Wednesday, December 23, 2009

Why Men Fake Orgasms

Nice article. I mostly agree with everything Wilson writes here (and I find it interesting that most of the articles of this type I have seen are written by women).

I really dislike and completely reject the notion that men are always wanting and ready for sex. We see it in magazine (Maxim, FHM, etc.) and on television and in movies. A quick search in Google turned up this article:
HOW Often Do Men Think About Sex?

Men are "always" thinking about sex, according to researchers at the Kinsey Institute for Research in Sex, Gender and Reproduction at Indiana University. By that they meant that 54 percent of men think about sex several times a day, compared with just 19 percent of women, they wrote in the journal Proceedings of the National Academy of Scientists.

Think that's a lot? It's nothing if neuropsychiatrist Dr. Louann Brizendine, author of "The Female Brain," is correct. She writes in her book that men think about sex every 52 seconds, while women tend to think of it just once a day. If men are thinking about sex more frequently than once a minute, how do they get any work done?

Really? Every 52 seconds? I must be a woman, because I'm more in the once or twice a day camp. Maybe some men are like that, and maybe men are more like that as teenagers and young adults, but I suspect that mature men have a lot of other interests and desires besides having sex.

[As an aside, I am skeptical of this article due to their inclusion of false data regarding language usage and the inability of men to read other people's feelings at the end of the article - more false stereotypes.]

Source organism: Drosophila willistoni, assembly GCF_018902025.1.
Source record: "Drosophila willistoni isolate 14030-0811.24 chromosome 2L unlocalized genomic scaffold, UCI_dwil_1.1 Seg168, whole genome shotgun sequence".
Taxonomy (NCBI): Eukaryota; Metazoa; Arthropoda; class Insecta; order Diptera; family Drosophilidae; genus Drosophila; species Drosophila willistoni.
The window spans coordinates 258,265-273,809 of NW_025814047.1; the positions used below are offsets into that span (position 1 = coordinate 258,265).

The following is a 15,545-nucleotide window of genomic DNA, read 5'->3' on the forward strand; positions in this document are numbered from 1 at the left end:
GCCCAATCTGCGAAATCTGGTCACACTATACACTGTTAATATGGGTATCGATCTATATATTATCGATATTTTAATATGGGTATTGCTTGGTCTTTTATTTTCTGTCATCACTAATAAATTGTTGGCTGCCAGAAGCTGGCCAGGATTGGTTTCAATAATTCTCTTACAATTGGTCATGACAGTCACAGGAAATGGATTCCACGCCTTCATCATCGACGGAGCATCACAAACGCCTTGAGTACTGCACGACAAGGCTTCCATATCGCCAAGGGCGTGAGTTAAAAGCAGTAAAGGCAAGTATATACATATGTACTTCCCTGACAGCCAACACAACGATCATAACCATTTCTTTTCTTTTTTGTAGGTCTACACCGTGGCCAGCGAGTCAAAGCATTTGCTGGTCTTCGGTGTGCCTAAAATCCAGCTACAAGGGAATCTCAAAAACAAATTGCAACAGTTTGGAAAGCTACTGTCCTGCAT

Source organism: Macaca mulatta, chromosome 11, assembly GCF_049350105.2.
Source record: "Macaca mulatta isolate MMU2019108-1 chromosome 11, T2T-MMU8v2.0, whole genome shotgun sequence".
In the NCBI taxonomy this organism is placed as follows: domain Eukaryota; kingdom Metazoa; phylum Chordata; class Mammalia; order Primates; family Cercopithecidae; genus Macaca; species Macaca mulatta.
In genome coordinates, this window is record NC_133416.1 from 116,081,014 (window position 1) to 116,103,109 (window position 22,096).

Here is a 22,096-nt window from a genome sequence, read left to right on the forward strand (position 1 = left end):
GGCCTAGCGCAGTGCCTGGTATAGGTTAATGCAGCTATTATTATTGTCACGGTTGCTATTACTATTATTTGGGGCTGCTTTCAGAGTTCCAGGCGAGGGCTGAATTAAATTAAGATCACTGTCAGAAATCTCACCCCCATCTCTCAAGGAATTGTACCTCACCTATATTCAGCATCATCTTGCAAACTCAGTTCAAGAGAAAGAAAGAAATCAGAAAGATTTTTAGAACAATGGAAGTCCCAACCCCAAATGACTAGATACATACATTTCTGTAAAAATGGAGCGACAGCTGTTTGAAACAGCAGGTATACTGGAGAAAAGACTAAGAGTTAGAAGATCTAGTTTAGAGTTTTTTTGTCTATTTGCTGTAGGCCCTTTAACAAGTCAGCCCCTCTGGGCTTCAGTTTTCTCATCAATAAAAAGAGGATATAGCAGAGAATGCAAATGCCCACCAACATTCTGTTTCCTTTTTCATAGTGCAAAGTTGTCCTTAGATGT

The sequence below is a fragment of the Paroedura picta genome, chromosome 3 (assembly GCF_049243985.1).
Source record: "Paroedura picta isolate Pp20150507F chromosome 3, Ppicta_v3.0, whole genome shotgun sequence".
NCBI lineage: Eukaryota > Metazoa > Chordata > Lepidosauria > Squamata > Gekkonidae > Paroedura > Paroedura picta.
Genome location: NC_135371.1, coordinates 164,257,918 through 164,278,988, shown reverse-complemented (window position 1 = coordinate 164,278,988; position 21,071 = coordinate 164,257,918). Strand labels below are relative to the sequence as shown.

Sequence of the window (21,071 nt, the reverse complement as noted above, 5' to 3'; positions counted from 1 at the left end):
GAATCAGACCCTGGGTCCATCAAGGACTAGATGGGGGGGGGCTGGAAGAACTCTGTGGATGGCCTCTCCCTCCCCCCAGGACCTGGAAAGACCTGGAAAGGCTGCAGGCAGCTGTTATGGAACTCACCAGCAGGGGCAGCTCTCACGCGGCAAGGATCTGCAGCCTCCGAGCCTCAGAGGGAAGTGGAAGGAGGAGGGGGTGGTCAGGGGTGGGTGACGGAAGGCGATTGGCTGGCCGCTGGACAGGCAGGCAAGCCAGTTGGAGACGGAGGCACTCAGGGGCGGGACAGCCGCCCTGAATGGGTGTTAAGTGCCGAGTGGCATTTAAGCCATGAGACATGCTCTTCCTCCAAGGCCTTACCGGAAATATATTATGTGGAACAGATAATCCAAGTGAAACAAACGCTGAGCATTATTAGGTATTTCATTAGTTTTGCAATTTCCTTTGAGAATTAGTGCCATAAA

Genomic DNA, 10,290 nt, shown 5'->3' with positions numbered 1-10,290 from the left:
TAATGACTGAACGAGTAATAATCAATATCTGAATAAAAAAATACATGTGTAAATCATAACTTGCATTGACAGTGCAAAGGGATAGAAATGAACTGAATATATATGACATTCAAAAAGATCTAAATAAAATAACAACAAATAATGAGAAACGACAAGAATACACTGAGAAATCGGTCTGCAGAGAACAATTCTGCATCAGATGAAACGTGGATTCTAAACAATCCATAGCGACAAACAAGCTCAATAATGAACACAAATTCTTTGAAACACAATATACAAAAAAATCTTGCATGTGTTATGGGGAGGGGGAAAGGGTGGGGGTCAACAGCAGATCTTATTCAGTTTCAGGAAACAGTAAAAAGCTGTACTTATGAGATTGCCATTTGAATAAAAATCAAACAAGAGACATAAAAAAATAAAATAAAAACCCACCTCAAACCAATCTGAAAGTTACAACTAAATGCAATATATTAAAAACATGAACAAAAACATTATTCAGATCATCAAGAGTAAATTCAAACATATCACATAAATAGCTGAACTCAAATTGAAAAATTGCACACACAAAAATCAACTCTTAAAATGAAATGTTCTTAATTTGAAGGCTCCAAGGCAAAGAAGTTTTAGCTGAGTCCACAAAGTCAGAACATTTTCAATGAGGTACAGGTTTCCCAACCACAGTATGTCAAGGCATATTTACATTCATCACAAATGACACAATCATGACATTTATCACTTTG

My point is that this is the kind of nonsense we are bombarded with on a daily basis. Even if a man didn't think about sex all the time, he might say he does just so he doesn't look like a "wimp" or some other derogatory stereotype.

Anyway, if men are always supposed to want and be ready for sex, and if they accept that foolish assertion, there are bound to be a LOT of times when men have sex that they would rather not be having, and they have to fake an orgasm to get out of it with their "manhood" intact.

I would love to see men rebel against this nonsense - mature men already know that emotional intimacy not only feels good and makes us happier, but makes the sex better when both people feel close and connected. Why can't we teach this to our sons and to each other?

Sex and Relationships

Why Men Fake Orgasms

By Trish Wilson, AlterNet. Posted December 23, 2009.

Many women would be surprised to learn that men often fake orgasms. But why? Our limited, patriarchal view of sexuality, of course.

If you thought that only women faked orgasms, you'd be wrong. Plenty of men fake their way out of the sack. How on earth can a guy even fake an orgasm? What is he going to do, spray dish detergent and try to pass it off as semen? More importantly, why would a man want to pull off this kind of bluff?